The Atkins Diet Helps Keep Weight with Low-Carb Diet Orientation

The creator of the Atkins diet, Dr. Robert Atkins, may not have realized just how popular his program would become when the craze for a low-carb diet reached its zenith about ten years ago. Originally created during the 1970's, it has now come to be of great help to many people who wish to lose weight. In fact, it is believed that today as many as twenty-five million Americans may be on low-carb diets at any given time.

Most Supermarkets are now Stocking Low Carb Products

Thanks to the Atkins diet, you can now visit many supermarkets or food outlets and see rows of "low carb" products that will surely remind you of the "low fat" products so popular in the 1980's and 1990's. If you are curious to know just how the Atkins diet works, be prepared to spend the first two weeks of the program consuming just twenty grams of carbohydrates on a daily basis. This introductory period will allow the dieter to eat meat, eggs, poultry, cheese, seafood and oils in their diet during these two weeks.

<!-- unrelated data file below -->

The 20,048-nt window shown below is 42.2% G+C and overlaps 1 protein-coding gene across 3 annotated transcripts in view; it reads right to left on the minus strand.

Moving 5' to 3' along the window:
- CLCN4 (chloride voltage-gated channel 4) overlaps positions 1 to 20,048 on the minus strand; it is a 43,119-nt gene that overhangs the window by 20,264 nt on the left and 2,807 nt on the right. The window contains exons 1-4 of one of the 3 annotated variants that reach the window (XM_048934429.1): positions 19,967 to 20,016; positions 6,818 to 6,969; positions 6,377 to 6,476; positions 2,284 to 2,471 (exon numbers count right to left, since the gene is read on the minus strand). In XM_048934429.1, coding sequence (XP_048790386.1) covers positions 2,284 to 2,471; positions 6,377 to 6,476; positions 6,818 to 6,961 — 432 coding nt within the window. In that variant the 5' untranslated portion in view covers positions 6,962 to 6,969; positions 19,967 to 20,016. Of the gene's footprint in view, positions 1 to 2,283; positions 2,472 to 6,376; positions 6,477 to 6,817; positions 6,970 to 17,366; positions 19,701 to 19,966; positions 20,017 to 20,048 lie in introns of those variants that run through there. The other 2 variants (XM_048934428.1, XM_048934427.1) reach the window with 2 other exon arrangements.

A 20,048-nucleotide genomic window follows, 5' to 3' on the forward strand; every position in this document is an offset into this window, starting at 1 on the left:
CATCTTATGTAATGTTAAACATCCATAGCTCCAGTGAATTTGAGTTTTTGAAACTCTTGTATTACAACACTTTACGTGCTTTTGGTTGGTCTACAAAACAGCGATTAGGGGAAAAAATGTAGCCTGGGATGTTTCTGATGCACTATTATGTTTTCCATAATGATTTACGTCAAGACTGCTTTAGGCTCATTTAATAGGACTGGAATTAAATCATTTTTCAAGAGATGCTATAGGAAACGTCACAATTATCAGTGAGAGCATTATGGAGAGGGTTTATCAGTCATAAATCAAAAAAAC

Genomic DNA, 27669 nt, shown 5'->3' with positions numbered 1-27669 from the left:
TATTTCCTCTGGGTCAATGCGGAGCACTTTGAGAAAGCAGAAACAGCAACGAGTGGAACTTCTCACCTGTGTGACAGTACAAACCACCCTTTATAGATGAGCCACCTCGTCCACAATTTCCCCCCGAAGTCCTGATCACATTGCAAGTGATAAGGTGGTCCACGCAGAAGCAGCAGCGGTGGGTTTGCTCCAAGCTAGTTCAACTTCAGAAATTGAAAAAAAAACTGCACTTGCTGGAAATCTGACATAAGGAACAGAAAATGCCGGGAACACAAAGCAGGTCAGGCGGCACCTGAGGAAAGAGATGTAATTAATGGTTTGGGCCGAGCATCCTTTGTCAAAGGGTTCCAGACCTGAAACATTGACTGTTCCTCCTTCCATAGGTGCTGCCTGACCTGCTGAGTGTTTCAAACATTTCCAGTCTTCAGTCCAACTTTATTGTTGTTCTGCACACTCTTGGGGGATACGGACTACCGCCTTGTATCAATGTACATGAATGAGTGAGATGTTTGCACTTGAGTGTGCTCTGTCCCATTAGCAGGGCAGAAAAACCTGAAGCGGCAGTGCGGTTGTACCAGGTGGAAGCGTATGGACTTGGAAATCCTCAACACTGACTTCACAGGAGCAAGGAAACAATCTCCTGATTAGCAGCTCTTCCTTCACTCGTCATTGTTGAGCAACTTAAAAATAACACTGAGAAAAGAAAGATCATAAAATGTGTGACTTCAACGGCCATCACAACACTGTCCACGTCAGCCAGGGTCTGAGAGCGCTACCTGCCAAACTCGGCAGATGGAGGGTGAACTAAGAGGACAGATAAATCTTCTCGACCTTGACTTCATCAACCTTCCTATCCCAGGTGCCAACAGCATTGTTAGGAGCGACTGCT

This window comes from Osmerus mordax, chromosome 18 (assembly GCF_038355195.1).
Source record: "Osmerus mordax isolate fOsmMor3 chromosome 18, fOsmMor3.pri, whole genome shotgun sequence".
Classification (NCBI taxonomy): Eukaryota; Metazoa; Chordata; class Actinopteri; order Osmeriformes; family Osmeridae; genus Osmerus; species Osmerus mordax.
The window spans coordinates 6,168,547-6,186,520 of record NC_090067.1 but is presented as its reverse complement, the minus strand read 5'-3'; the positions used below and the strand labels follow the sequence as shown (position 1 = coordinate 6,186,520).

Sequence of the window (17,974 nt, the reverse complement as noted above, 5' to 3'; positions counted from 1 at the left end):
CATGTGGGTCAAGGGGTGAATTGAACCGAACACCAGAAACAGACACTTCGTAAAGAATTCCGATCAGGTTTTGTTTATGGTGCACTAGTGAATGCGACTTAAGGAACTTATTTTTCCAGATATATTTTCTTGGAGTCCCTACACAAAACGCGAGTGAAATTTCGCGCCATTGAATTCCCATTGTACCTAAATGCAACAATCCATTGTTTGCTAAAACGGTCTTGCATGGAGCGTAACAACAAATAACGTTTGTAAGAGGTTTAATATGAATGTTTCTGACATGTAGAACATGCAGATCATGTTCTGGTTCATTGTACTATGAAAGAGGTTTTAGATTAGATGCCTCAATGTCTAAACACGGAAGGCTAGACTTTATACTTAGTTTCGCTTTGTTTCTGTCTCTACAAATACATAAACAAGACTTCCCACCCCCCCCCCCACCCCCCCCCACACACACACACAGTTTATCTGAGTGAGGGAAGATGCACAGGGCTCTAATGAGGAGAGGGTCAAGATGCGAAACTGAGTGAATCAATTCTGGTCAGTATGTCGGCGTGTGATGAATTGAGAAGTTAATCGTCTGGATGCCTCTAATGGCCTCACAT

After the first two weeks, the Atkins diet will allow the dieter to add five grams of carbohydrates to the diet, and throughout this maintenance period, the dieter should not take more than forty to ninety grams of carbs on a permanent basis. Be warned that this is in contradiction to what health organizations as well as many health experts advocate. Unlike the recommendations of the American Cancer Society, which advocates five to nine servings of fruits and vegetables daily, the Atkins diet has no limitations imposed on consuming high protein foods as long as there are not excessive amounts of carbohydrates. This is particularly important to note, because countries such as Japan have their populace consuming foods that are especially rich in carbohydrates. These diets are diametrically opposed to what is recommended by the Atkins diet.

Conforming to the requirements of Atkins diet is often not easy, even though in the long term it would not adversely affect the dieters. There is however certain risks associated with the Atkins diet, such as high cholesterol and electrolyte imbalances. Nevertheless, the Atkins diet delves into the topic of insulin resistance, and why people that are overweight have trouble with their cells performing in less than satisfactory ways. In a nutshell, insulin resistant individuals tend to become fat because the carbohydrates get turned into fat instead of energy. Thus, the Atkins diet, which emphasizes low carbohydrate intake, keeps the problem at bay. This may well be yet another reason that this program is currently the number one diet preferred by most Americans.